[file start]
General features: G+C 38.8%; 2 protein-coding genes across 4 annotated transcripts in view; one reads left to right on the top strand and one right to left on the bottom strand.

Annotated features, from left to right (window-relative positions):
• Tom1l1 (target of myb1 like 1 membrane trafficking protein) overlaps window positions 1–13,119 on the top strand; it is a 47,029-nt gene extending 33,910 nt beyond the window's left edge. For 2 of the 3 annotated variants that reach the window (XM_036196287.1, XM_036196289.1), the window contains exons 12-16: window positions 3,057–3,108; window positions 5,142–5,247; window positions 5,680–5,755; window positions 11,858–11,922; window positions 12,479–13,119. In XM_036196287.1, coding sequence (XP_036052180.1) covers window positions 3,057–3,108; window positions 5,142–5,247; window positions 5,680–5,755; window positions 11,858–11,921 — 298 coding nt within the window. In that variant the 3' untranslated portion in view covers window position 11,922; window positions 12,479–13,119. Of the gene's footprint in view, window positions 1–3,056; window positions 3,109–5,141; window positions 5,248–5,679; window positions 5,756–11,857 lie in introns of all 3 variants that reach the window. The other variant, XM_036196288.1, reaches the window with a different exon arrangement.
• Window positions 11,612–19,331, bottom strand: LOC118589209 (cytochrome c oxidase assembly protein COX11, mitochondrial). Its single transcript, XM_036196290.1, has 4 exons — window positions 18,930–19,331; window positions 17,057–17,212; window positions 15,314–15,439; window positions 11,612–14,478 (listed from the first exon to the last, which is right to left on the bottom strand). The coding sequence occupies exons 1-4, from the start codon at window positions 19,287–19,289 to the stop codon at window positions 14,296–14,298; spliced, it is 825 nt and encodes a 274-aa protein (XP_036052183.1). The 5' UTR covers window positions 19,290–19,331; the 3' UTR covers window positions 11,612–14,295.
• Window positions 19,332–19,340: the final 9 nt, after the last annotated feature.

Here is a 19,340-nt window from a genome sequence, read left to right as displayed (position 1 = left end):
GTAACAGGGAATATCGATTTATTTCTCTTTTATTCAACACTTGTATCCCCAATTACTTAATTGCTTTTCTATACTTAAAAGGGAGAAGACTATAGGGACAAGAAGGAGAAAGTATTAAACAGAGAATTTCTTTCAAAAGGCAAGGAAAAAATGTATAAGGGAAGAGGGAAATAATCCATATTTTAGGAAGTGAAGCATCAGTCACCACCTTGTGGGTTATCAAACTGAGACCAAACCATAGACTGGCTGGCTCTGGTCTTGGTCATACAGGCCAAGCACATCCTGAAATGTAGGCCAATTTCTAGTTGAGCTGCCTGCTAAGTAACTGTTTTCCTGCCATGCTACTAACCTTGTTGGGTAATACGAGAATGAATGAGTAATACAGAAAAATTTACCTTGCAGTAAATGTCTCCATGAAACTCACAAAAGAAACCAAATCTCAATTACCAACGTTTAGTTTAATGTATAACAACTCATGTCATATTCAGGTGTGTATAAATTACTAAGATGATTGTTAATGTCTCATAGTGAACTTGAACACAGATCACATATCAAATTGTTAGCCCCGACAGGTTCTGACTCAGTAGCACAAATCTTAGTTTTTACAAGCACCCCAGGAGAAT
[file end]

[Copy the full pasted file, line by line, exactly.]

General features: G+C 38.8%; 2 protein-coding genes across 4 annotated transcripts in view; one reads left to right on the top strand and one right to left on the bottom strand.

Annotated features, from left to right (window-relative positions):
• Tom1l1 (target of myb1 like 1 membrane trafficking protein) overlaps window positions 1–13,119 on the top strand; it is a 47,029-nt gene extending 33,910 nt beyond the window's left edge. For 2 of the 3 annotated variants that reach the window (XM_036196287.1, XM_036196289.1), the window contains exons 12-16: window positions 3,057–3,108; window positions 5,142–5,247; window positions 5,680–5,755; window positions 11,858–11,922; window positions 12,479–13,119. In XM_036196287.1, coding sequence (XP_036052180.1) covers window positions 3,057–3,108; window positions 5,142–5,247; window positions 5,680–5,755; window positions 11,858–11,921 — 298 coding nt within the window. In that variant the 3' untranslated portion in view covers window position 11,922; window positions 12,479–13,119. Of the gene's footprint in view, window positions 1–3,056; window positions 3,109–5,141; window positions 5,248–5,679; window positions 5,756–11,857 lie in introns of all 3 variants that reach the window. The other variant, XM_036196288.1, reaches the window with a different exon arrangement.
• Window positions 11,612–19,331, bottom strand: LOC118589209 (cytochrome c oxidase assembly protein COX11, mitochondrial). Its single transcript, XM_036196290.1, has 4 exons — window positions 18,930–19,331; window positions 17,057–17,212; window positions 15,314–15,439; window positions 11,612–14,478 (listed from the first exon to the last, which is right to left on the bottom strand). The coding sequence occupies exons 1-4, from the start codon at window positions 19,287–19,289 to the stop codon at window positions 14,296–14,298; spliced, it is 825 nt and encodes a 274-aa protein (XP_036052183.1). The 5' UTR covers window positions 19,290–19,331; the 3' UTR covers window positions 11,612–14,295.
• Window positions 19,332–19,340: the final 9 nt, after the last annotated feature.

Here is a 19,340-nt window from a genome sequence, read left to right as displayed (position 1 = left end):
GTAACAGGGAATATCGATTTATTTCTCTTTTATTCAACACTTGTATCCCCAATTACTTAATTGCTTTTCTATACTTAAAAGGGAGAAGACTATAGGGACAAGAAGGAGAAAGTATTAAACAGAGAATTTCTTTCAAAAGGCAAGGAAAAAATGTATAAGGGAAGAGGGAAATAATCCATATTTTAGGAAGTGAAGCATCAGTCACCACCTTGTGGGTTATCAAACTGAGACCAAACCATAGACTGGCTGGCTCTGGTCTTGGTCATACAGGCCAAGCACATCCTGAAATGTAGGCCAATTTCTAGTTGAGCTGCCTGCTAAGTAACTGTTTTCCTGCCATGCTACTAACCTTGTTGGGTAATACGAGAATGAATGAGTAATACAGAAAAATTTACCTTGCAGTAAATGTCTCCATGAAACTCACAAAAGAAACCAAATCTCAATTACCAACGTTTAGTTTAATGTATAACAACTCATGTCATATTCAGGTGTGTATAAATTACTAAGATGATTGTTAATGTCTCATAGTGAACTTGAACACAGATCACATATCAAATTGTTAGCCCCGACAGGTTCTGACTCAGTAGCACAAATCTTAGTTTTTACAAGCACCCCAGGAGAAT